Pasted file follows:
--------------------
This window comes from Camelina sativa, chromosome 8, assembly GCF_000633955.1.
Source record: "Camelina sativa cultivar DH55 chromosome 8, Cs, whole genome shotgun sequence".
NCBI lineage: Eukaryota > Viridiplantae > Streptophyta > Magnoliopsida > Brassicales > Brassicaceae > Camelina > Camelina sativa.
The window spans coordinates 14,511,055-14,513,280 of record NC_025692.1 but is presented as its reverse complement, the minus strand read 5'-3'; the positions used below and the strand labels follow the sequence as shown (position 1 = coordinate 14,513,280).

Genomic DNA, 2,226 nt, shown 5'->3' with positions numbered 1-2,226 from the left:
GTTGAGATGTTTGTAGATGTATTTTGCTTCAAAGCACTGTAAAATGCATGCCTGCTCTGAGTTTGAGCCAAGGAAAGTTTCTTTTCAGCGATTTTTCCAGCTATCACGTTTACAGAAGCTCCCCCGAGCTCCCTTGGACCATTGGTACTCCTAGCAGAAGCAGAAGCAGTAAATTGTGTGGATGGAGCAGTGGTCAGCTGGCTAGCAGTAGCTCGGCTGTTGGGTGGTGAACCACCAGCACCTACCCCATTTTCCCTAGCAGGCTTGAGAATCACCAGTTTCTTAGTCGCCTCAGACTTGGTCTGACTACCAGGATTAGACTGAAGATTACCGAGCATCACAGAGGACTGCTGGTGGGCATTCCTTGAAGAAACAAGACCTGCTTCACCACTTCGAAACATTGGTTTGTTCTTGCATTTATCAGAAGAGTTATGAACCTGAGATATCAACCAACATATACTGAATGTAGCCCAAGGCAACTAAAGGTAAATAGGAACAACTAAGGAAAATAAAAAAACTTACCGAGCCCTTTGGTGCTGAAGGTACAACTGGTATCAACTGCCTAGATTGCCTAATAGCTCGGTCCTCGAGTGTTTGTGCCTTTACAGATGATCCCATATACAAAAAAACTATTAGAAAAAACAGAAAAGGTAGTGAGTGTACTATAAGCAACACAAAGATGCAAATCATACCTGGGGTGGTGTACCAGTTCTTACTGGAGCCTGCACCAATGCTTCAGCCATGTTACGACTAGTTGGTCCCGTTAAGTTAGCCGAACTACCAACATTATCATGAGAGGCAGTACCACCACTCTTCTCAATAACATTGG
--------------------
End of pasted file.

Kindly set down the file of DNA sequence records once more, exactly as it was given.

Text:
This window comes from Camelina sativa, chromosome 8, assembly GCF_000633955.1.
Source record: "Camelina sativa cultivar DH55 chromosome 8, Cs, whole genome shotgun sequence".
NCBI lineage: Eukaryota > Viridiplantae > Streptophyta > Magnoliopsida > Brassicales > Brassicaceae > Camelina > Camelina sativa.
The window spans coordinates 14,511,055-14,513,280 of record NC_025692.1 but is presented as its reverse complement, the minus strand read 5'-3'; the positions used below and the strand labels follow the sequence as shown (position 1 = coordinate 14,513,280).

Genomic DNA, 2,226 nt, shown 5'->3' with positions numbered 1-2,226 from the left:
GTTGAGATGTTTGTAGATGTATTTTGCTTCAAAGCACTGTAAAATGCATGCCTGCTCTGAGTTTGAGCCAAGGAAAGTTTCTTTTCAGCGATTTTTCCAGCTATCACGTTTACAGAAGCTCCCCCGAGCTCCCTTGGACCATTGGTACTCCTAGCAGAAGCAGAAGCAGTAAATTGTGTGGATGGAGCAGTGGTCAGCTGGCTAGCAGTAGCTCGGCTGTTGGGTGGTGAACCACCAGCACCTACCCCATTTTCCCTAGCAGGCTTGAGAATCACCAGTTTCTTAGTCGCCTCAGACTTGGTCTGACTACCAGGATTAGACTGAAGATTACCGAGCATCACAGAGGACTGCTGGTGGGCATTCCTTGAAGAAACAAGACCTGCTTCACCACTTCGAAACATTGGTTTGTTCTTGCATTTATCAGAAGAGTTATGAACCTGAGATATCAACCAACATATACTGAATGTAGCCCAAGGCAACTAAAGGTAAATAGGAACAACTAAGGAAAATAAAAAAACTTACCGAGCCCTTTGGTGCTGAAGGTACAACTGGTATCAACTGCCTAGATTGCCTAATAGCTCGGTCCTCGAGTGTTTGTGCCTTTACAGATGATCCCATATACAAAAAAACTATTAGAAAAAACAGAAAAGGTAGTGAGTGTACTATAAGCAACACAAAGATGCAAATCATACCTGGGGTGGTGTACCAGTTCTTACTGGAGCCTGCACCAATGCTTCAGCCATGTTACGACTAGTTGGTCCCGTTAAGTTAGCCGAACTACCAACATTATCATGAGAGGCAGTACCACCACTCTTCTCAATAACATTGG